Volume 90 Issue 38 | p. 5 | News of The Week
Issue Date: September 17, 2012

Bond Order Via Microscopy

Molecular Bonding: Method probes subtle differences in classic chemistry descriptor
Department: Science & Technology
News Channels: Materials SCENE, Analytical SCENE, Nano SCENE
Keywords: order, atomic force microscopy, IBM, aromatic
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IBM Zurich’s Gross readies an AFM instrument.
Credit: IBM Research – Zurich
IBM Zurich’s Leo Gross readies an AFM for measurements.
 
IBM Zurich’s Gross readies an AFM instrument.
Credit: IBM Research – Zurich

A scanning-probe microscopy method can reveal subtle bond order differences between individual bonds in single organic molecules, according to a study led by researchers at IBM and published in Science (DOI: 10.1126/science.1225621). The advance may enable scientists to map single-bond electron distributions at key circuit junctions in future molecular electronic devices. The work may also deepen understanding of electron transport processes and chemical reactivity in thin films.

Bond order is a classic chemistry concept that’s useful for describing bonding differences between atoms in molecules. The order of the C–C bond in ethylene, for example, is 2, and in ethane it’s 1. That difference reflects the increased electron density and shorter length of C–C double bonds relative to single ones. For the simplest conjugated molecule, benzene, bond order is 1.5, between single and double bonds.

Knowing the bond order in more complex molecules, such as fullerenes and polycyclic aromatic hydrocarbons (PAHs), can help predict geometry, aromaticity, reactivity, and other molecular properties. Bond order in fullerenes, which are made up of fused hexagons and pentagons, can fall anywhere between single- and double-bond values. Bond length, which is related to bond order, can be measured in some cases by using diffraction methods, but that approach yields values averaged over large numbers of molecules.

The new study, led by Leo Gross, Fabian Mohn, and coworkers at IBM’s Zurich research center, shows that scanning microscopy can now be used to directly measure the small differences in electronic charge distribution and bond length associated with bond order variations. The team, which also includes researchers based in Spain and France, made the measurements using an atomic force microscopy (AFM) instrument with a CO-functionalized metal tip operating in a noncontact mode.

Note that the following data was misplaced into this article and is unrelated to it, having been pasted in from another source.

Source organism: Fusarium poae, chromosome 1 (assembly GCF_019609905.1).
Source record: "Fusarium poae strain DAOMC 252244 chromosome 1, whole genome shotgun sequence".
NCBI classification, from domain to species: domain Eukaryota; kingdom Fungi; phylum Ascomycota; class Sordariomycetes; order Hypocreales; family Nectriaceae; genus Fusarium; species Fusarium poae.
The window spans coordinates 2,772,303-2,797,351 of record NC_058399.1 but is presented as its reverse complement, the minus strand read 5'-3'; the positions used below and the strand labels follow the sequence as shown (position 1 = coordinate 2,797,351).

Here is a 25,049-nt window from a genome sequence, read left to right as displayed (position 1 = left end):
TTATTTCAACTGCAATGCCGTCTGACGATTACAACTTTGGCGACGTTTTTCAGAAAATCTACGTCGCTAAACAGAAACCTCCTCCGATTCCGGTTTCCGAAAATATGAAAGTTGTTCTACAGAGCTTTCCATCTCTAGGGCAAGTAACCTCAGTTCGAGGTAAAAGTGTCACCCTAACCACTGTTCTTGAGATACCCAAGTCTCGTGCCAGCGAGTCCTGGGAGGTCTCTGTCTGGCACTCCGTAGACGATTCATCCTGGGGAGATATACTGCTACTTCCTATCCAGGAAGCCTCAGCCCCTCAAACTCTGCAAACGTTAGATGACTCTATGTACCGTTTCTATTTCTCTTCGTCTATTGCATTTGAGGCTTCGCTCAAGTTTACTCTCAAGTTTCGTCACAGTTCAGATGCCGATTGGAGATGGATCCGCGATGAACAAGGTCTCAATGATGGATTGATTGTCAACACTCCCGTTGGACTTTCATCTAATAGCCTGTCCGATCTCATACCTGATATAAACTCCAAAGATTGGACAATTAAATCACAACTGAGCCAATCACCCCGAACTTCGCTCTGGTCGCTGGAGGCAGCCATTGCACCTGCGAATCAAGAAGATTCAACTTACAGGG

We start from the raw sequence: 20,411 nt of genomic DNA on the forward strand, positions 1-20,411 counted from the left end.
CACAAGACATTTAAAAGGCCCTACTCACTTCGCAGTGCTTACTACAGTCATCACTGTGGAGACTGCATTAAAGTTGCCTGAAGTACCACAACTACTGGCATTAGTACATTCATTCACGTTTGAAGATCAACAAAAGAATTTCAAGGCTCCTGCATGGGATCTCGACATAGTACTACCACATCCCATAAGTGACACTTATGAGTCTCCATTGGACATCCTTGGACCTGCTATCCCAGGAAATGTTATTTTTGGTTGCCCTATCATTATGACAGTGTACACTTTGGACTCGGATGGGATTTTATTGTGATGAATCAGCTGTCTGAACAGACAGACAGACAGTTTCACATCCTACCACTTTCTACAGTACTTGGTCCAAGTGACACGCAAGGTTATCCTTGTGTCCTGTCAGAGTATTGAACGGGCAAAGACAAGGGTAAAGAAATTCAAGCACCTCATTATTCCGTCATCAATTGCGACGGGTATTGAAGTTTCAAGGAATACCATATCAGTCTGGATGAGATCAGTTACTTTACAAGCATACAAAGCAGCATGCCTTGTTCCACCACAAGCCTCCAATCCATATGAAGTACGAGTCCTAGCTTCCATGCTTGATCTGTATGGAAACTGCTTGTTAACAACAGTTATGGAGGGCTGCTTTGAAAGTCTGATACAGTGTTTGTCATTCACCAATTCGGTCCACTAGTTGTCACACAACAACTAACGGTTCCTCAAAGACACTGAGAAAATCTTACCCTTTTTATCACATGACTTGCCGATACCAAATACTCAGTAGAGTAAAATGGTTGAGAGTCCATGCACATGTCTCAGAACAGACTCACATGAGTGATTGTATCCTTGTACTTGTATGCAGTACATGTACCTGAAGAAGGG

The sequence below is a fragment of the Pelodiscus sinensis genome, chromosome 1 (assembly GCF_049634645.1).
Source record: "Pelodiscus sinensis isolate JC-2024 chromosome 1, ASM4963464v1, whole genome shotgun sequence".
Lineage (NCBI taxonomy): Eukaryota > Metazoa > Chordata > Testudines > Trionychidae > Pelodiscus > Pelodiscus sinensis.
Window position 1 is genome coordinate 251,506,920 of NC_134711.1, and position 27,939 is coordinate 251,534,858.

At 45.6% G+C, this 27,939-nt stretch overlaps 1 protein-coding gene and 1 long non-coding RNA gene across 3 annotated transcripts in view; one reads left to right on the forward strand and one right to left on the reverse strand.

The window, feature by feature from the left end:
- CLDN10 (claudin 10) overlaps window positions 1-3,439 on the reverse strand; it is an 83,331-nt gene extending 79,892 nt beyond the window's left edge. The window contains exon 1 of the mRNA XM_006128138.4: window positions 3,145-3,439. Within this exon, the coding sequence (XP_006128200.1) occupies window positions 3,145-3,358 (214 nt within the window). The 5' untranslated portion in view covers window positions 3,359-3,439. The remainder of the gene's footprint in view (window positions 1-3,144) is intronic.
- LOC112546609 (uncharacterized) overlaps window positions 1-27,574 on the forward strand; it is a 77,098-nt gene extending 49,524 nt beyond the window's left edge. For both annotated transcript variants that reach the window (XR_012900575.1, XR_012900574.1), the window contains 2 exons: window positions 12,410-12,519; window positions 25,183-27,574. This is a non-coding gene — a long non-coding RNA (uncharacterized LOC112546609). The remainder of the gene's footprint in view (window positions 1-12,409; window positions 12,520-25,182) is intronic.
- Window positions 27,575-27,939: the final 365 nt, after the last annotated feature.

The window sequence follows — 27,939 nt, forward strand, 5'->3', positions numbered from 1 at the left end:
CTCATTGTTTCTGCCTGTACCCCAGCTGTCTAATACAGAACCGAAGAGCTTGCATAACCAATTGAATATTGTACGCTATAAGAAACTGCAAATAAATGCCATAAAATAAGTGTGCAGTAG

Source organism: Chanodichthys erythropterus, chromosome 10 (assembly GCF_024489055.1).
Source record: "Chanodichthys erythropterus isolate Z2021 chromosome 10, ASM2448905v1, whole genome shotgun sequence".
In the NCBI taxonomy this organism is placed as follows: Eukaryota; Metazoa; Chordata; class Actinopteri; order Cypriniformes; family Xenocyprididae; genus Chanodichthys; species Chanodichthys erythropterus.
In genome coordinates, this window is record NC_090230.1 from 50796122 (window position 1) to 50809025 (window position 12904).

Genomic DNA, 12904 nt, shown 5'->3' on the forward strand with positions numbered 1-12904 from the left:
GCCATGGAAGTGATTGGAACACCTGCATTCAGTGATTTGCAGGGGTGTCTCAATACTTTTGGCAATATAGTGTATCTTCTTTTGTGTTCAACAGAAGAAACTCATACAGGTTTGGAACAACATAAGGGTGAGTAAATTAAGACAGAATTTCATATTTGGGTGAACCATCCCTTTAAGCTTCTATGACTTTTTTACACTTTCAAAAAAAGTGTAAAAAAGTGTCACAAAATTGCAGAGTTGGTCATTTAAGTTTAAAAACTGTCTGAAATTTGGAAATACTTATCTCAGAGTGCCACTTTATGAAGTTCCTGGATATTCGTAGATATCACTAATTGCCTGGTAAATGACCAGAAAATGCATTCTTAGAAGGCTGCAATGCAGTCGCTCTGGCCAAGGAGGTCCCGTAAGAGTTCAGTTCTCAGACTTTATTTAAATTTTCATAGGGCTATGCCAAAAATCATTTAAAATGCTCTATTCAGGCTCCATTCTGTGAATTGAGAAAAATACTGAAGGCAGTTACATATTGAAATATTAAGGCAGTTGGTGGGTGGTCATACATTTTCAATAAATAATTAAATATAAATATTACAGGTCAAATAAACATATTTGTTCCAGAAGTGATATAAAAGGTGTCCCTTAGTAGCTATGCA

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AFM method reveals subtle bond order differences among two types of C–C bonds (red) in hexabenzocoronene.
An AFM method reveals subtle bond order differences among C-C bonds in hexabenzocoronene. Next to it, a structure of the segment.
 
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AFM method reveals subtle bond order differences among two types of C–C bonds (red) in hexabenzocoronene.

In one case, they probed bonds in C60 that fuse two hexagons and a hexagon and a pentagon. The bond joining the hexagons is known to be slightly electron-rich relative to the other bond. The imaging results underscored that subtle difference: The bond fusing the C6 rings appeared shorter and brighter than the bond joining C6 to C5.

The group also probed two PAHs that feature a variety of bonding configurations with corresponding bond order variations. In one case, they examined bonding in hexabenzocoronene, a molecule with a central C6 ring surrounded symmetrically by other C6 rings. Theoretical analysis shows that bonds within the central ring are of slightly higher bond order than bonds connecting the central ring to the outside rings. The team reports that those subtle differences were captured directly by the AFM method. They obtained similar results for a complex PAH made up of nine six-membered rings.

Noting that recent AFM developments have made atomic-scale imaging possible for many types of materials, Rubén Pérez, a professor of condensed matter physics at the Autonomous University of Madrid, comments that the new study “pushes the imaging capability of AFM still further.” The technique was applied to PAHs and fullerenes. But in principle, he says, by customizing the molecule used to functionalize the microscope tip, the technique could be applied to a wide variety of systems.

 
Chemical & Engineering News
ISSN 0009-2347
Copyright © American Chemical Society

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